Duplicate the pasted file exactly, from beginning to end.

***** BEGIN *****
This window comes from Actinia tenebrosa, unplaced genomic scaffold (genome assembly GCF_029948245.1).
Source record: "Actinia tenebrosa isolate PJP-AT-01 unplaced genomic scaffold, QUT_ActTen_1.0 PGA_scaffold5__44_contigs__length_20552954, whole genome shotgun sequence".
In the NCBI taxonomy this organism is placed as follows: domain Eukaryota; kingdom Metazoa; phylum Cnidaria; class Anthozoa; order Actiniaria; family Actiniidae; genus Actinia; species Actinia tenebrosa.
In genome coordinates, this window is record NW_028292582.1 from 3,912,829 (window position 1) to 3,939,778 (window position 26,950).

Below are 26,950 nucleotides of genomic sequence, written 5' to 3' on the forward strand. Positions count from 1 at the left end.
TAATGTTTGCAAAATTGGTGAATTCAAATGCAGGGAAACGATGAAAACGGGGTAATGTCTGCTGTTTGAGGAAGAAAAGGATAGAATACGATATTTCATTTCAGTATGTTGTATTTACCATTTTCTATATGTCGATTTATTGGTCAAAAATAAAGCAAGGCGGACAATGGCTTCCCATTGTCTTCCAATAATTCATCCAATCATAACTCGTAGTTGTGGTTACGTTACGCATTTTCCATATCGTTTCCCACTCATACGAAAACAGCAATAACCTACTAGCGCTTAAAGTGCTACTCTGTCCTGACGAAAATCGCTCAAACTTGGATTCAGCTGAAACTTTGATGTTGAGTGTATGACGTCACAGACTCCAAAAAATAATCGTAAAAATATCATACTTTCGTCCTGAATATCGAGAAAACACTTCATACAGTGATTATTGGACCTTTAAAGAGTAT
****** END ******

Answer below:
This window comes from Actinia tenebrosa, unplaced genomic scaffold (genome assembly GCF_029948245.1).
Source record: "Actinia tenebrosa isolate PJP-AT-01 unplaced genomic scaffold, QUT_ActTen_1.0 PGA_scaffold5__44_contigs__length_20552954, whole genome shotgun sequence".
In the NCBI taxonomy this organism is placed as follows: domain Eukaryota; kingdom Metazoa; phylum Cnidaria; class Anthozoa; order Actiniaria; family Actiniidae; genus Actinia; species Actinia tenebrosa.
In genome coordinates, this window is record NW_028292582.1 from 3,912,829 (window position 1) to 3,939,778 (window position 26,950).

Below are 26,950 nucleotides of genomic sequence, written 5' to 3' on the forward strand. Positions count from 1 at the left end.
TAATGTTTGCAAAATTGGTGAATTCAAATGCAGGGAAACGATGAAAACGGGGTAATGTCTGCTGTTTGAGGAAGAAAAGGATAGAATACGATATTTCATTTCAGTATGTTGTATTTACCATTTTCTATATGTCGATTTATTGGTCAAAAATAAAGCAAGGCGGACAATGGCTTCCCATTGTCTTCCAATAATTCATCCAATCATAACTCGTAGTTGTGGTTACGTTACGCATTTTCCATATCGTTTCCCACTCATACGAAAACAGCAATAACCTACTAGCGCTTAAAGTGCTACTCTGTCCTGACGAAAATCGCTCAAACTTGGATTCAGCTGAAACTTTGATGTTGAGTGTATGACGTCACAGACTCCAAAAAATAATCGTAAAAATATCATACTTTCGTCCTGAATATCGAGAAAACACTTCATACAGTGATTATTGGACCTTTAAAGAGTAT